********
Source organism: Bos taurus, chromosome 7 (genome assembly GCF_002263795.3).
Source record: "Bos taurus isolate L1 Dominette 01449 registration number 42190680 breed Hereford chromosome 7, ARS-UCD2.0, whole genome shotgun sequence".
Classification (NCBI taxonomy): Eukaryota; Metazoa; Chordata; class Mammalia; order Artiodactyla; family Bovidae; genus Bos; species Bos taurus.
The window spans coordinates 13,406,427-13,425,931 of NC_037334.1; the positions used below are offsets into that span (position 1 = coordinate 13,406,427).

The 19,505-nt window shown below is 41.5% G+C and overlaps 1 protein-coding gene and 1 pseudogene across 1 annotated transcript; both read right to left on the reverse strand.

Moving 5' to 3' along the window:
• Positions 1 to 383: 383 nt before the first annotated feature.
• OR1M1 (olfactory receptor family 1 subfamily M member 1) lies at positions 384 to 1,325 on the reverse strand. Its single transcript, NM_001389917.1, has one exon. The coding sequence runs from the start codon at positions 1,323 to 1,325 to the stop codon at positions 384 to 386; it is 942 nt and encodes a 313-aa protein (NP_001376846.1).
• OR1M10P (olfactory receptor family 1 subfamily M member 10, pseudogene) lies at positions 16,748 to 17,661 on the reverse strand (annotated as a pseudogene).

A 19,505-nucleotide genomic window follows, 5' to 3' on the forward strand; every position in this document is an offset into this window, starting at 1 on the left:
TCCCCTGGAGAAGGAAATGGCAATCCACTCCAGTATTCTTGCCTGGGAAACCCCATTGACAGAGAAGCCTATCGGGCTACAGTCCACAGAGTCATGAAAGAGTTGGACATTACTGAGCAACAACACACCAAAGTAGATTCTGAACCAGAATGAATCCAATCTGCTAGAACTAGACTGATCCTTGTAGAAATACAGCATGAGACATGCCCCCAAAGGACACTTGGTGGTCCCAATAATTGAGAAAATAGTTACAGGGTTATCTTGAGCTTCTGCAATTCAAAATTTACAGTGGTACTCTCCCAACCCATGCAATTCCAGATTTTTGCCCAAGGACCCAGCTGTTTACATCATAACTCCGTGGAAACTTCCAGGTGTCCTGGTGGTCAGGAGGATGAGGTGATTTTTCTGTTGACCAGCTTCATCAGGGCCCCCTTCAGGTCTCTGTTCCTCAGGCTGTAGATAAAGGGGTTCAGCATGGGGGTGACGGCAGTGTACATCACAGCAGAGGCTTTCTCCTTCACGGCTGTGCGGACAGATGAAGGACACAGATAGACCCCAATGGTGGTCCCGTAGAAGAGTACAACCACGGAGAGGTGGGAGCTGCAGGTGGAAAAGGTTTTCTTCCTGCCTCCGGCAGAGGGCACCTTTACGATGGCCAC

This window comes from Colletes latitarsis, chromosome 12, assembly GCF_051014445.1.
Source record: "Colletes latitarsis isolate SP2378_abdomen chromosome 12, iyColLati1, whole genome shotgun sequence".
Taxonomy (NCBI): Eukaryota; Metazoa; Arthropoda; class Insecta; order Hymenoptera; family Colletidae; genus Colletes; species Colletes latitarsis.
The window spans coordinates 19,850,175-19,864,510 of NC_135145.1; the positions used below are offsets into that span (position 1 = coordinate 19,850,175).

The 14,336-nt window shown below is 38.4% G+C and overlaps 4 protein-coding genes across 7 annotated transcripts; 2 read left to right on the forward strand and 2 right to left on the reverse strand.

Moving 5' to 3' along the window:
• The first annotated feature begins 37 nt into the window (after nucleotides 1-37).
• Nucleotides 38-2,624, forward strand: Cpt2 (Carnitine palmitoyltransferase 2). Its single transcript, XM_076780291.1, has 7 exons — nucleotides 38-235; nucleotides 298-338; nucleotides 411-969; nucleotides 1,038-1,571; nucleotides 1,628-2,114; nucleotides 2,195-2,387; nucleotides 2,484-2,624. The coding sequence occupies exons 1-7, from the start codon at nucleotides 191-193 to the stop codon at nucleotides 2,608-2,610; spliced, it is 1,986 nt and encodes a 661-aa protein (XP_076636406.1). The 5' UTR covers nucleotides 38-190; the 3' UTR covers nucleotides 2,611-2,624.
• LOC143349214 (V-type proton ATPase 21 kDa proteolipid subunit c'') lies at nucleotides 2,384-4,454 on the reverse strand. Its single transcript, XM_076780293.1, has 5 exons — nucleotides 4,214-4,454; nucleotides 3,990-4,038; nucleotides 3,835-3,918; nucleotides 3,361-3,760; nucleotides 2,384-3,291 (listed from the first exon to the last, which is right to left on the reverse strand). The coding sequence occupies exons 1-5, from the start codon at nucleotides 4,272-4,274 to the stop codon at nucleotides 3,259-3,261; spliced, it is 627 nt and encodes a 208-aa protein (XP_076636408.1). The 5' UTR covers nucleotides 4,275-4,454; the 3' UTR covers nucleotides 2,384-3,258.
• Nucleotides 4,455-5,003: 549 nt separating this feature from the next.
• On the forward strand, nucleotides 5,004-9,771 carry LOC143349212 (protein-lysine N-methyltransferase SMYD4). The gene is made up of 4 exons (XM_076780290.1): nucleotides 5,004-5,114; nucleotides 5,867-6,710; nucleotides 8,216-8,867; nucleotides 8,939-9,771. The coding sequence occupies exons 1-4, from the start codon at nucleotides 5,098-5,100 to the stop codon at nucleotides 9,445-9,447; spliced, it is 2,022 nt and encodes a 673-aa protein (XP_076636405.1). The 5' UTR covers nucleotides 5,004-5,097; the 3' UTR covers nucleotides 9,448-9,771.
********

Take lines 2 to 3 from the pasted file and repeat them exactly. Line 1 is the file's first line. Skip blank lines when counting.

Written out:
Source record: "Bos taurus isolate L1 Dominette 01449 registration number 42190680 breed Hereford chromosome 7, ARS-UCD2.0, whole genome shotgun sequence".
Classification (NCBI taxonomy): Eukaryota; Metazoa; Chordata; class Mammalia; order Artiodactyla; family Bovidae; genus Bos; species Bos taurus.